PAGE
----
It’s not just art students who have trouble finding shelter. Dawson City, like almost every community in the Yukon, is facing an acute lack of affordable housing.

To tackle the issue, the town, along with the Dawson City Chamber of Commerce, Klondike Visitors Association and the Klondike Institute of Arts joined together.

Following the recommendations of the Klondike Development Organization, the town set some vacant land aside and put out a request for proposals for an affordable housing project.

Hakonson’s company, Low Impact Development, won the tender.

It put together a plan to build six small 500-square-foot bungalows priced at $120,000 or less.

“We weren’t going to make any kind of decent money on it,” said Hakonson. “This was more or less something we wanted to do for the community.”

It only took them a couple days to sell all the units. “We had to turn two people away,” he said.

The town initially approved the plans, but last spring it shelved the project “out of the blue,” said Hakonson.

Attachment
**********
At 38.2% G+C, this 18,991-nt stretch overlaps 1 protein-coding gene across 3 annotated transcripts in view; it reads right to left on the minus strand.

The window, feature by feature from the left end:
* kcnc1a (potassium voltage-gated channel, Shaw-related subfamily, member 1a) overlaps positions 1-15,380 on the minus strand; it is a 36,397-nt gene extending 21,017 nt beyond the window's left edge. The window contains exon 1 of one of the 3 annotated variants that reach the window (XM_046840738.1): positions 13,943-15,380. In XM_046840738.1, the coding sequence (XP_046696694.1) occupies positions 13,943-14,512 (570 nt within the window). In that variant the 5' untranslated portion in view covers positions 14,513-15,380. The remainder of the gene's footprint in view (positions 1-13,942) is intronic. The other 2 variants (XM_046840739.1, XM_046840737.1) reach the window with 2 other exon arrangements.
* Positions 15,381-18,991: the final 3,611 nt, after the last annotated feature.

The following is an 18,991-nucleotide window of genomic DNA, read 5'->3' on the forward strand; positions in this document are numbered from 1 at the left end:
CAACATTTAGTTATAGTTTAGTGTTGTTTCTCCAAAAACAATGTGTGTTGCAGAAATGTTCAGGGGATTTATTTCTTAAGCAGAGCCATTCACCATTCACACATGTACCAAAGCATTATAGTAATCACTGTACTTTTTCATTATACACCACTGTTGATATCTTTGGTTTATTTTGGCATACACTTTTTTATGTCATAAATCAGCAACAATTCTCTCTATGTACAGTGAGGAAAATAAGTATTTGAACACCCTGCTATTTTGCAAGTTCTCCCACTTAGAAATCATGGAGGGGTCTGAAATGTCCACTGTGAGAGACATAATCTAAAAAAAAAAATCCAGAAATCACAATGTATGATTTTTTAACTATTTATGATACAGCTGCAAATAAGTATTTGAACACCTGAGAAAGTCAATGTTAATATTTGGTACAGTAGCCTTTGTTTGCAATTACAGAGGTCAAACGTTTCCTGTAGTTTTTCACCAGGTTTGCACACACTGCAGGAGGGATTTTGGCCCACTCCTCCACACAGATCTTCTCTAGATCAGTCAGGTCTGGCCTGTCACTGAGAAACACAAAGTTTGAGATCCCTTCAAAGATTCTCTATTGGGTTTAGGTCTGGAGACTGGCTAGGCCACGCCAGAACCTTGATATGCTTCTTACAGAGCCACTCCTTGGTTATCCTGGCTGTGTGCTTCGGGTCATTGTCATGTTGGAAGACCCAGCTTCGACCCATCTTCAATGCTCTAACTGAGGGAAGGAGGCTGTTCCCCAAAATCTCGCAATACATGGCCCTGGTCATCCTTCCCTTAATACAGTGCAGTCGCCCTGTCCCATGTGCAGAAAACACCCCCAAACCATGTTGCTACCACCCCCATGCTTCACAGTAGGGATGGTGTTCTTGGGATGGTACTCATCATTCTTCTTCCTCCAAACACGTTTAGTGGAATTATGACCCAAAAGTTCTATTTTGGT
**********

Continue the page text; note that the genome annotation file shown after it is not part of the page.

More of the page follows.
The town said the lot it had chosen wasn’t zoned properly, and that the development contravened Dawson’s Official Community Plan.

As far as Hakonson knows it’s the first time that the town has killed a project because of conflict with the OCP.

“I’m pretty sure it’s the only time they’ve ever pulled that cat out of the bag,” he said.

As of press time, Mayor Peter Jenkins couldn’t be reached for comment.

Hakonson invested $15,000 of his own money in the project and still has several months left on the development contract that he signed with the city.

He could apply to amend the OCP, but that’s a long process. And with Dawson currently rewriting the OCP and municipal elections right around the corner, Hakonson is opting to wait.

The new revamped OCP has already passed first reading at town council and there is a public hearing on the plan scheduled for Sept. 10.

Acting on the recommendations that came from the OCP planning process would be a good start to solving the housing problem, said Wayne Potoroka, a town councillor who is running for mayor in October.

“We have to establish a favourable environment for all types of housing stock, not just student housing, but all types of housing,” he said.